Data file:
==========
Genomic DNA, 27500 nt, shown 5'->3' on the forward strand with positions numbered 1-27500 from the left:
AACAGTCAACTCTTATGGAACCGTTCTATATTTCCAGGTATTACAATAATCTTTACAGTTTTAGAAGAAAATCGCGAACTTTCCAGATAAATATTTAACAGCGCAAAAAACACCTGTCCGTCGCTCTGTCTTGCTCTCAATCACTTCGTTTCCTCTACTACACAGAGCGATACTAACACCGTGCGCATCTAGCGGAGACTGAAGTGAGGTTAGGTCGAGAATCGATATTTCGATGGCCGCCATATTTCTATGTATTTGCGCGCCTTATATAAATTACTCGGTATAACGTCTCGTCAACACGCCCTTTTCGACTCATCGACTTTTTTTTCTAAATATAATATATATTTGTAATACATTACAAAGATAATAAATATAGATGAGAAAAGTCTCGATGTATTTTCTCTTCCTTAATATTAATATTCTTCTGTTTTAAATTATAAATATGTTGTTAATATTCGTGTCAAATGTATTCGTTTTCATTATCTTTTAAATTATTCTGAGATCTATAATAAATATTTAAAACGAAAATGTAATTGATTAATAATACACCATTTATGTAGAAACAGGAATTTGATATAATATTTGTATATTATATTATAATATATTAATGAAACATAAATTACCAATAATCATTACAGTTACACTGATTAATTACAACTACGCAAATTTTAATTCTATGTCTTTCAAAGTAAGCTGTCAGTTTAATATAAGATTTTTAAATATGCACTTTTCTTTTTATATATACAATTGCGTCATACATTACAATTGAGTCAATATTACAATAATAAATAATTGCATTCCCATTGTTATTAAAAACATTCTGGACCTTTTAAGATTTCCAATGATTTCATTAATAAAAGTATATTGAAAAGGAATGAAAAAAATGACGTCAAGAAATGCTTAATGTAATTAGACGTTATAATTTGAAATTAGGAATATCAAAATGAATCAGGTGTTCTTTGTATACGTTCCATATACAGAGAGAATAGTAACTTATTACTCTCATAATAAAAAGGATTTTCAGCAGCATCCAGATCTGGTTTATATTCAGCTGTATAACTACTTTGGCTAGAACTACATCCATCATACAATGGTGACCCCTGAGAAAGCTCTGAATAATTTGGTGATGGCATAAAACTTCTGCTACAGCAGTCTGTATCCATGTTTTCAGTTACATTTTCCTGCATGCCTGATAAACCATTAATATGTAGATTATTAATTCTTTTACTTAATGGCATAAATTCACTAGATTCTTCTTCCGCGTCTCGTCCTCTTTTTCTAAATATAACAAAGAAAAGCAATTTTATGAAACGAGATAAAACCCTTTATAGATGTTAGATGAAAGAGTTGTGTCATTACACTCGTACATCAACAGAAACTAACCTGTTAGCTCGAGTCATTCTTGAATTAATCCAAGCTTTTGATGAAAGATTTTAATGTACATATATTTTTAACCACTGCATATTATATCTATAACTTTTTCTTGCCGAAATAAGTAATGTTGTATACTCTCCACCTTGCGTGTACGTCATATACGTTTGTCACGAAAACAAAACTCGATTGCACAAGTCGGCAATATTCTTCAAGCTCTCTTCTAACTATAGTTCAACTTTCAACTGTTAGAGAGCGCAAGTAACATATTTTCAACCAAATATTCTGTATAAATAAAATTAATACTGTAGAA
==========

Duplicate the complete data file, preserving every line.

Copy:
Genomic DNA, 27500 nt, shown 5'->3' on the forward strand with positions numbered 1-27500 from the left:
AACAGTCAACTCTTATGGAACCGTTCTATATTTCCAGGTATTACAATAATCTTTACAGTTTTAGAAGAAAATCGCGAACTTTCCAGATAAATATTTAACAGCGCAAAAAACACCTGTCCGTCGCTCTGTCTTGCTCTCAATCACTTCGTTTCCTCTACTACACAGAGCGATACTAACACCGTGCGCATCTAGCGGAGACTGAAGTGAGGTTAGGTCGAGAATCGATATTTCGATGGCCGCCATATTTCTATGTATTTGCGCGCCTTATATAAATTACTCGGTATAACGTCTCGTCAACACGCCCTTTTCGACTCATCGACTTTTTTTTCTAAATATAATATATATTTGTAATACATTACAAAGATAATAAATATAGATGAGAAAAGTCTCGATGTATTTTCTCTTCCTTAATATTAATATTCTTCTGTTTTAAATTATAAATATGTTGTTAATATTCGTGTCAAATGTATTCGTTTTCATTATCTTTTAAATTATTCTGAGATCTATAATAAATATTTAAAACGAAAATGTAATTGATTAATAATACACCATTTATGTAGAAACAGGAATTTGATATAATATTTGTATATTATATTATAATATATTAATGAAACATAAATTACCAATAATCATTACAGTTACACTGATTAATTACAACTACGCAAATTTTAATTCTATGTCTTTCAAAGTAAGCTGTCAGTTTAATATAAGATTTTTAAATATGCACTTTTCTTTTTATATATACAATTGCGTCATACATTACAATTGAGTCAATATTACAATAATAAATAATTGCATTCCCATTGTTATTAAAAACATTCTGGACCTTTTAAGATTTCCAATGATTTCATTAATAAAAGTATATTGAAAAGGAATGAAAAAAATGACGTCAAGAAATGCTTAATGTAATTAGACGTTATAATTTGAAATTAGGAATATCAAAATGAATCAGGTGTTCTTTGTATACGTTCCATATACAGAGAGAATAGTAACTTATTACTCTCATAATAAAAAGGATTTTCAGCAGCATCCAGATCTGGTTTATATTCAGCTGTATAACTACTTTGGCTAGAACTACATCCATCATACAATGGTGACCCCTGAGAAAGCTCTGAATAATTTGGTGATGGCATAAAACTTCTGCTACAGCAGTCTGTATCCATGTTTTCAGTTACATTTTCCTGCATGCCTGATAAACCATTAATATGTAGATTATTAATTCTTTTACTTAATGGCATAAATTCACTAGATTCTTCTTCCGCGTCTCGTCCTCTTTTTCTAAATATAACAAAGAAAAGCAATTTTATGAAACGAGATAAAACCCTTTATAGATGTTAGATGAAAGAGTTGTGTCATTACACTCGTACATCAACAGAAACTAACCTGTTAGCTCGAGTCATTCTTGAATTAATCCAAGCTTTTGATGAAAGATTTTAATGTACATATATTTTTAACCACTGCATATTATATCTATAACTTTTTCTTGCCGAAATAAGTAATGTTGTATACTCTCCACCTTGCGTGTACGTCATATACGTTTGTCACGAAAACAAAACTCGATTGCACAAGTCGGCAATATTCTTCAAGCTCTCTTCTAACTATAGTTCAACTTTCAACTGTTAGAGAGCGCAAGTAACATATTTTCAACCAAATATTCTGTATAAATAAAATTAATACTGTAGAA